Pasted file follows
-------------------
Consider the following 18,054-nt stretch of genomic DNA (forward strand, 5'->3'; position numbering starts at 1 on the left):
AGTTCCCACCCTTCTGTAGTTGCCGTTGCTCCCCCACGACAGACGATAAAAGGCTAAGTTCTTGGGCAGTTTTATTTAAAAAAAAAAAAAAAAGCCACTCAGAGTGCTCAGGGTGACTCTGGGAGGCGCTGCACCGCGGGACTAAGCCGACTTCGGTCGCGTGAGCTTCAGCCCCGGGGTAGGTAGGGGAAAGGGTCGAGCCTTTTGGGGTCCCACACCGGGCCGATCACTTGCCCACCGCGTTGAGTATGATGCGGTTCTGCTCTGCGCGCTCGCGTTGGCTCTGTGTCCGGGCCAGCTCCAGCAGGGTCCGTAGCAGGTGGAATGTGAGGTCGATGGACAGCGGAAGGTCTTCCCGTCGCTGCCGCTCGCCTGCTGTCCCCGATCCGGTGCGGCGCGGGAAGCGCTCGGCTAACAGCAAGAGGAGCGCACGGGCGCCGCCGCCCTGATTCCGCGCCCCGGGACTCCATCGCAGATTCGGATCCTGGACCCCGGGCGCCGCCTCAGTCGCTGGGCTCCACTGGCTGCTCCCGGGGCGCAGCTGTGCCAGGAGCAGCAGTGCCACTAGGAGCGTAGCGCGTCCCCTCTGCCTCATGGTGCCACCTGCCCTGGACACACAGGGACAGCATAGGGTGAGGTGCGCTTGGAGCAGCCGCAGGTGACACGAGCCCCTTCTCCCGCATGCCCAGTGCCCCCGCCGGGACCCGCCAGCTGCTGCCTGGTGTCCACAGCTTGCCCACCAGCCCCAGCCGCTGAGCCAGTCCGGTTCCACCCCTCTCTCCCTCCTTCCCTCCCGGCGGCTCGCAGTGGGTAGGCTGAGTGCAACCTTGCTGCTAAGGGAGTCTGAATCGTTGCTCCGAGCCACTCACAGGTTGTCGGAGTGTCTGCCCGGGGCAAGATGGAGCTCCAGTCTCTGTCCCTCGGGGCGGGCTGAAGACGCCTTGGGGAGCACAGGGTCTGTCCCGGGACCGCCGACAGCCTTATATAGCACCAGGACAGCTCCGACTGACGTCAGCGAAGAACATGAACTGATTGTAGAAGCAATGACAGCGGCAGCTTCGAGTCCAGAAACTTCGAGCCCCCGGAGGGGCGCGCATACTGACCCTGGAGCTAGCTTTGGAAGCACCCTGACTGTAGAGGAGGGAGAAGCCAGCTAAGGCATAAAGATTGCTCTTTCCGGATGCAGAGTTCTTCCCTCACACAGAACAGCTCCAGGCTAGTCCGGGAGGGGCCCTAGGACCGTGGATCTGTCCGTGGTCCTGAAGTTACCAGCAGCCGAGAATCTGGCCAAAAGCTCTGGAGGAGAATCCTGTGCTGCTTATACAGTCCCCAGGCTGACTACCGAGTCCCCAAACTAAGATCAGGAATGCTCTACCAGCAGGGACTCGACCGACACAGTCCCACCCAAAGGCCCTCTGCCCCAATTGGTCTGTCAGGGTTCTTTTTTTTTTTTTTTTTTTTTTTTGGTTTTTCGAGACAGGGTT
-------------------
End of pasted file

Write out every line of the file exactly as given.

Consider the following 18,054-nt stretch of genomic DNA (forward strand, 5'->3'; position numbering starts at 1 on the left):
AGTTCCCACCCTTCTGTAGTTGCCGTTGCTCCCCCACGACAGACGATAAAAGGCTAAGTTCTTGGGCAGTTTTATTTAAAAAAAAAAAAAAAAGCCACTCAGAGTGCTCAGGGTGACTCTGGGAGGCGCTGCACCGCGGGACTAAGCCGACTTCGGTCGCGTGAGCTTCAGCCCCGGGGTAGGTAGGGGAAAGGGTCGAGCCTTTTGGGGTCCCACACCGGGCCGATCACTTGCCCACCGCGTTGAGTATGATGCGGTTCTGCTCTGCGCGCTCGCGTTGGCTCTGTGTCCGGGCCAGCTCCAGCAGGGTCCGTAGCAGGTGGAATGTGAGGTCGATGGACAGCGGAAGGTCTTCCCGTCGCTGCCGCTCGCCTGCTGTCCCCGATCCGGTGCGGCGCGGGAAGCGCTCGGCTAACAGCAAGAGGAGCGCACGGGCGCCGCCGCCCTGATTCCGCGCCCCGGGACTCCATCGCAGATTCGGATCCTGGACCCCGGGCGCCGCCTCAGTCGCTGGGCTCCACTGGCTGCTCCCGGGGCGCAGCTGTGCCAGGAGCAGCAGTGCCACTAGGAGCGTAGCGCGTCCCCTCTGCCTCATGGTGCCACCTGCCCTGGACACACAGGGACAGCATAGGGTGAGGTGCGCTTGGAGCAGCCGCAGGTGACACGAGCCCCTTCTCCCGCATGCCCAGTGCCCCCGCCGGGACCCGCCAGCTGCTGCCTGGTGTCCACAGCTTGCCCACCAGCCCCAGCCGCTGAGCCAGTCCGGTTCCACCCCTCTCTCCCTCCTTCCCTCCCGGCGGCTCGCAGTGGGTAGGCTGAGTGCAACCTTGCTGCTAAGGGAGTCTGAATCGTTGCTCCGAGCCACTCACAGGTTGTCGGAGTGTCTGCCCGGGGCAAGATGGAGCTCCAGTCTCTGTCCCTCGGGGCGGGCTGAAGACGCCTTGGGGAGCACAGGGTCTGTCCCGGGACCGCCGACAGCCTTATATAGCACCAGGACAGCTCCGACTGACGTCAGCGAAGAACATGAACTGATTGTAGAAGCAATGACAGCGGCAGCTTCGAGTCCAGAAACTTCGAGCCCCCGGAGGGGCGCGCATACTGACCCTGGAGCTAGCTTTGGAAGCACCCTGACTGTAGAGGAGGGAGAAGCCAGCTAAGGCATAAAGATTGCTCTTTCCGGATGCAGAGTTCTTCCCTCACACAGAACAGCTCCAGGCTAGTCCGGGAGGGGCCCTAGGACCGTGGATCTGTCCGTGGTCCTGAAGTTACCAGCAGCCGAGAATCTGGCCAAAAGCTCTGGAGGAGAATCCTGTGCTGCTTATACAGTCCCCAGGCTGACTACCGAGTCCCCAAACTAAGATCAGGAATGCTCTACCAGCAGGGACTCGACCGACACAGTCCCACCCAAAGGCCCTCTGCCCCAATTGGTCTGTCAGGGTTCTTTTTTTTTTTTTTTTTTTTTTTTGGTTTTTCGAGACAGGGTT